After I wrote that story, that you can read here, I thought, “Yikes! I do not practice what I preach!” I’m finding it harder to recover after a workout and perhaps if I looked at my own diet, I would feel stronger.

I’m swimming consistently three days a week, and after I swim I get so hungry. I have a tendency to believe that because I made it through a tiring swim practice, that I can eat whatever I want. Most often, I make terrible choices including a #1 meal at Taco Bell (taco and burrito supreme) or fried chicken! Seriously, what am I doing to myself?

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At USC for a swim meet.

Don’t get me wrong, I think it’s okay to eat unhealthy now and then. But this has turned into a habit to reward myself after a healthy workout with fattening food that lacks much in nutritional value! It’s totally unproductive.

I discussed this with another mom via text. This mom is crazily fit and works out for hours every day. She had some great tips that I’m incorporating into my daily life that she promised would improve my muscle recovery.

AVOID SUGAR AND CARB LOADING

“I’ve actually been learning to fuel my body with fat. However, I’m not a swimmer so I would not begin to offer advice. But, after doing research I started limiting my carbs to less than 50g/day and saving them until dinner. During the day, I fuel my body with healthy fats. I’ve noticed a huge difference! Swimmers need a lot of energy but they won’t get any energy from sugar.”

PLAN AHEAD

“Have a plan. Know what you’re going to snack on after practice. Prepare eggs and a meat before you leave for practice so that it’s ready when you get home and you won’t eat the ‘worst stuff.’ Plus, the protein in the eggs will assist in muscle recovery. Or have peanut butter on a rice cake. But the important thing is to have it prepared so you can grab it right away.”

HOW ARE YOU FUELING YOUR BODY?

“Also, when eating your snacks, look at it and determine how you are fueling your body for recovery and the next day’s workout. That’s what keeps me honest with myself.”

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At my first meet a year ago with my good friend and fellow swim mom, Linda.

Yesterday, after practice I had a half banana and a hard boiled egg when I walked through the kitchen door. I was able to make it through until dinner without fast or fried food and I feel less sluggish and tired today. I’m curious to see how this plan works for me and if I’ll feel stronger after a few days. After all, I have my own swim meet coming up this month!  I’ll let you know how it goes.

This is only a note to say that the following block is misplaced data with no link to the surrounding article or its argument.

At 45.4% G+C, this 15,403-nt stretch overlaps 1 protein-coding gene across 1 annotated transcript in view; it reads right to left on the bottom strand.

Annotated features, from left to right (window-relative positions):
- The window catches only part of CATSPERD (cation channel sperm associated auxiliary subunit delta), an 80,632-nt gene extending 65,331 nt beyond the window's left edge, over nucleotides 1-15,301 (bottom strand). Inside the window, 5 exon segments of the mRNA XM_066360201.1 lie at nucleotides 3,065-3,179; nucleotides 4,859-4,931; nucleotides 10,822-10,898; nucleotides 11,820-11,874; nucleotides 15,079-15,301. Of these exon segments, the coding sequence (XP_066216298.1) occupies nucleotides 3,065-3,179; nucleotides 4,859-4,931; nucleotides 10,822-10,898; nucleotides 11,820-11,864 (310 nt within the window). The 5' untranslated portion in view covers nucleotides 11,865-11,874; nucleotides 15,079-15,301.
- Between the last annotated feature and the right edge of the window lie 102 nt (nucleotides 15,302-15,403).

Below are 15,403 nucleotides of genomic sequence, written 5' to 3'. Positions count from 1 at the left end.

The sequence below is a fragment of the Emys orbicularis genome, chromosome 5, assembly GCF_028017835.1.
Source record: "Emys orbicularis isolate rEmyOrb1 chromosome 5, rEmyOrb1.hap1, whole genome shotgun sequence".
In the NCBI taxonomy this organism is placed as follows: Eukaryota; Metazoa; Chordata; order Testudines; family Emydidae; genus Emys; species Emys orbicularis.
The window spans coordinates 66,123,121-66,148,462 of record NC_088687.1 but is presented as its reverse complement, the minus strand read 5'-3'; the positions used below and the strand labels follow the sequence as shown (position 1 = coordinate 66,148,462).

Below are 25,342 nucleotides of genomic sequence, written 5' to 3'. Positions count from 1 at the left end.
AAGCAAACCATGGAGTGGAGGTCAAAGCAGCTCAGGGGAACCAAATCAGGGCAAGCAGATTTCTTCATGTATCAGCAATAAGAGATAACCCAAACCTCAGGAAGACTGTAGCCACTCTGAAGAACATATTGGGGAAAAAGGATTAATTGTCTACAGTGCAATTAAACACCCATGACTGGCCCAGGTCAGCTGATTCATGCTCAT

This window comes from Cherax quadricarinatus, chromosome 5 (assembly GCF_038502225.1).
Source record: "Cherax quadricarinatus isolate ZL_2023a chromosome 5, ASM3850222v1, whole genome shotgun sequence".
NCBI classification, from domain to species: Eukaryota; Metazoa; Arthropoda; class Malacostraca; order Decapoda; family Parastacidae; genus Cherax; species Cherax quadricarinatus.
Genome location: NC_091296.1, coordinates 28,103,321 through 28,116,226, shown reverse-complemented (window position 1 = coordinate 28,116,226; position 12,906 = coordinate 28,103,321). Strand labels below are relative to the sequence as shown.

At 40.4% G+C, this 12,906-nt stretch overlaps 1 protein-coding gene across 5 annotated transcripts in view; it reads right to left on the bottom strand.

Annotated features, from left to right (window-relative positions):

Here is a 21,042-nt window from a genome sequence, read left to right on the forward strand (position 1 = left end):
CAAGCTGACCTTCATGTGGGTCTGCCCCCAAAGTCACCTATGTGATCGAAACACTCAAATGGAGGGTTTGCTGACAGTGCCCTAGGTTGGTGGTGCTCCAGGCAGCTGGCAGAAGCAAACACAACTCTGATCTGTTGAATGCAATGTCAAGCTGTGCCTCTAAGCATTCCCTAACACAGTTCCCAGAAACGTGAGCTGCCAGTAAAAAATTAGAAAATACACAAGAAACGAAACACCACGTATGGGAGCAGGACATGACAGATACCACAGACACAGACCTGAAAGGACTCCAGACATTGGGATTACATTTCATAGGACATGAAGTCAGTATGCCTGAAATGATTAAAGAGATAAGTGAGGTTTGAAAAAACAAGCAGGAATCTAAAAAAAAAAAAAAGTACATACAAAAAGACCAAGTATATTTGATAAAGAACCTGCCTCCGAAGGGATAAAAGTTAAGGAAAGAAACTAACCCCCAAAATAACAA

What do you eat after working out?

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At UCLA last Friday.

 

When to Take a Break From Vacation

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The pool at the MARC, Park City, UT

My husband and I planned a week’s getaway in the gorgeous mountains of Park City, UT. We booked a townhome on Airbnb months ago. Finally, the big day arrived.

We were packed, ready to go, when something came up with my husband’s work and we had to make a detour for a meeting two hours out of the way. Hey, we weren’t on any schedule so it was no big deal.

While I waited for him in a Starbucks, my stomach churned. Hours later, he picked me up and we were officially on vacation with a 10-hour drive ahead of us. We decided to break it up into a two-day drive, since half the day was gone already.

My stomach acted up and we stopped in every town from Pasadena to Las Vegas. Finally, I felt better. We slept in a hotel across the border in St. George, Utah and made our way to our destination the following day. We were exhausted when we arrived and took some small walks around town. The following day we met with friends and had a great day. But then, my husband got sick! It lasted for another a few days.

This was not what we planned for an ideal vacation, but sometimes it’s what life throws at you. You roll with it. There was nothing seriously wrong or life threatening. Just annoying. We’re looking forward to trying out Park City next summer. There’s so much we wanted to do, but didn’t have the time.